Spring Classic at Gaydon – May 2011

There are so many motoring related events that take place, that it is impossible to experience them all. Over the years, I have found plenty which are in the “do not miss” category”, and these are the first to be anchored into the diary, but there is also plenty of fun to be had in finding either new venues or a new event at a familiar place. The Gaydon Spring Classic comes in the latter category. On a day when the weather was likely to be unpredictable, and following a day of heavy rain leading to the potential for soggy conditions underfoot, somewhere with an indoor escape option, namely the museum, seemed attractive. Accordingly, this was the event I decided to attend on a weekend when there was plenty of other choice. What I found was – despite the billing –  quite a small-scale gathering, comprising a mixture of meetings for a variety of special interest groups and a general assembly of an eclectic group of classic and rare car. If I am honest, I was at little disappointed at the number of participants, as I was expecting rather more cars, but there were certainly a number of cars that I had not seen before, and so the trip was far from in vain.


One end of the car park was reserved for the Metro Club. Undeterred, some bright spark in an Octavia drove to this part of the grounds and parked up and had more or less to be ordered to move his car to another part of the far from full car park, as he did indeed concede that he had no connection with the Metro Owners. Once one of Britain’s best sellers, these cars have all but disappeared from our roads, so it was quite a surprise to see the array of vehicles on show, with many of the display cars from the early years of production.

Nicest surprise of the day for me was when the third Cinnobar Red early MG Metro arrived, around mid-day and the driver got out, still wearing his dog collar. None other than Rev Colin Corke, a friend whom I first met while an undergraduate when he was undertaking his theological training. I lose track of the combination of Metro, Allegro and other BL cars that comprise his collection, but suffice to say that this car was pristine. He did point out the very detailed things that still need attention, but you would have to be in concours judging mode to spot them.
There were several other MG Metros, from the first cars to the last ones.
There were some of the K-series engined cars, and a few of the Rover 100 badged models, too. Perhaps the rarest of these was this Metro Cabrio.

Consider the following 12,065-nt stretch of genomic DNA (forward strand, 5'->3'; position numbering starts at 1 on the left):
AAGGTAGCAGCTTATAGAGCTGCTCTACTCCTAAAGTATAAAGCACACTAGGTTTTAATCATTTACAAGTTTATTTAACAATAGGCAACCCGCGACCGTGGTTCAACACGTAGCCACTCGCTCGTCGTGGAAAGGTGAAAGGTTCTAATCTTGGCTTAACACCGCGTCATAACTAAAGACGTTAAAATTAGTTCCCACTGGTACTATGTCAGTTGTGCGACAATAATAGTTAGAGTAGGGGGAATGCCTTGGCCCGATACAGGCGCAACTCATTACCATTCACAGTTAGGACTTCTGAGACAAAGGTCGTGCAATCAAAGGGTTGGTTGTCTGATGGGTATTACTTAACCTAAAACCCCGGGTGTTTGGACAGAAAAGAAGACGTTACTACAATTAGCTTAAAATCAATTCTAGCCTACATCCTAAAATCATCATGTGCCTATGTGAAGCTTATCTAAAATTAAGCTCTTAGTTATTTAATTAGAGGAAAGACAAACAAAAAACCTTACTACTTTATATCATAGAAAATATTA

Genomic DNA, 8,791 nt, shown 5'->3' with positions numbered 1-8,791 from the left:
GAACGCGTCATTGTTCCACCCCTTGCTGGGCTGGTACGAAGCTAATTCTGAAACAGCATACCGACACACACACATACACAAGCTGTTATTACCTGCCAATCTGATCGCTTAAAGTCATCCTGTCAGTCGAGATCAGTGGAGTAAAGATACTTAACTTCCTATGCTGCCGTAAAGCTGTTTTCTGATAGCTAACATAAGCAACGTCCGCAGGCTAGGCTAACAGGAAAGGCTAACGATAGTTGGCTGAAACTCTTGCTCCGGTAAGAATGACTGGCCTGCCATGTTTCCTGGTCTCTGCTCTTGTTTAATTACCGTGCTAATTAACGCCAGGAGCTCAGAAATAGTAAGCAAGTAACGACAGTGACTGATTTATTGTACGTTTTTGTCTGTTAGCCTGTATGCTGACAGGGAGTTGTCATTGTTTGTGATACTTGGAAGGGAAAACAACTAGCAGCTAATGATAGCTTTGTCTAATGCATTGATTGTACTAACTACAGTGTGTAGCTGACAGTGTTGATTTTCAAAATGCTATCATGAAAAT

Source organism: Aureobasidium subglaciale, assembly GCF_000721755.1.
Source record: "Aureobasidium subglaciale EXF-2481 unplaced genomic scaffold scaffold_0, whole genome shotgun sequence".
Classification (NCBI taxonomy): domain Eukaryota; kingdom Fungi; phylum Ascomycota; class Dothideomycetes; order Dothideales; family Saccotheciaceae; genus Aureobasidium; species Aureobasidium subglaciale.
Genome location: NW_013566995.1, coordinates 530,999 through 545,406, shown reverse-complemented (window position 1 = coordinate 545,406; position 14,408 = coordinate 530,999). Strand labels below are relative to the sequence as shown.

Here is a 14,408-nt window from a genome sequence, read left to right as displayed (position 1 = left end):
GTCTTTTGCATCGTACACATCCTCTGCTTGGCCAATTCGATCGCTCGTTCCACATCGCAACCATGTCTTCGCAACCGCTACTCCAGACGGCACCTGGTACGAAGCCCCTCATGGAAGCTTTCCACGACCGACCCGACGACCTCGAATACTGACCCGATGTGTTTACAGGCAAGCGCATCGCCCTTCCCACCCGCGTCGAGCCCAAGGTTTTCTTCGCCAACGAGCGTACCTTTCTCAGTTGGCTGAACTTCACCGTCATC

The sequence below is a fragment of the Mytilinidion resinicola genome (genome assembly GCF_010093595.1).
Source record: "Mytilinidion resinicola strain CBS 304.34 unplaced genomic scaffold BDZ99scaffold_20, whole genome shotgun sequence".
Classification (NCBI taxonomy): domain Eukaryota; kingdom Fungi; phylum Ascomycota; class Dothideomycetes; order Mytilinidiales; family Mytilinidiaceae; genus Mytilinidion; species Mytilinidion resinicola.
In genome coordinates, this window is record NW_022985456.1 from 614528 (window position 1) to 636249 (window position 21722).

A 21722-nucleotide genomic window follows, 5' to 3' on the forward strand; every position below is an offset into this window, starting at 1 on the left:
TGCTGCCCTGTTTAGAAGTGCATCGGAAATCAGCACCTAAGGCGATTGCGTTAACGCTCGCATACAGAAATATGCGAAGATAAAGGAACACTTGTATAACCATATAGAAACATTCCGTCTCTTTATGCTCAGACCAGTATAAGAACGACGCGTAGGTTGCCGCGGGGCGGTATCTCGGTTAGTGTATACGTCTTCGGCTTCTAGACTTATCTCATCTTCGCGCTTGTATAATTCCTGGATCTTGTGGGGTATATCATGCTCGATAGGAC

A special display of cars from the former Communist countries comprised a mixture of from different countries. This included Skoda (which is where the errant Octavia driver could have gone, had he actually bothered to look!  Display cars ranged from an early 1960s Octavia, through a couple of the Estelle-based cars that were the butt of so many jokes in the 1970s and 80s.

There were two Tatra 613s
Two Ladas, too. I thought that all of these had been re-exported to Russia, as you rarely see either a Samara or a 2101-based car such as this 1300.
Yugos have all but disappeared, too. Someone told me that there are but 83 left in the UK.
This display comprised a number of DKW cars, with several of the 3-6 cars and one of the later F12 cars.

This section also included a Messerschmit.
A long forgotten British marque, there were several of these 1920s workhorses. These were very basic cars indeed, even for the time.

A long line of the stylish Karmann Ghia model, with most of the cars from the 1960s, and one of the last models.

Audi 100 Coupe

BSA Scout. Dating from 1938, this was a front wheel drive sports car.  
Fords included a Mustang and a late model Capri 2.8i
MGs included a couple of MGAs, the earlier MG TF and an MG 1100.
Morris 12
Renault Caravelle
Few of the early SD1 Rovers seems to have survived, but this is a 3500 painted in the same colour that starred on many of the launch cars. Alongside it was an earlier Rover, a P3 model 75.
This is one of only three known Phase 1 Standard Vanguard Estate cars known still to be on the road. Not exactly a beautiful car, this dates from the immediate post war period when utility was more important than elegance.
There were a number of Triumph TR cars
Parked up around the back of the museum was this Evoque. Soon we will see these cars on our roads, and I predict that the car will sell well. It certainly looks good both inside and out.

So, a different event, and with quite an eclectic array of cars to see, even if there was not enough to occupy me for the whole day.
2011-05-08 17:33:25

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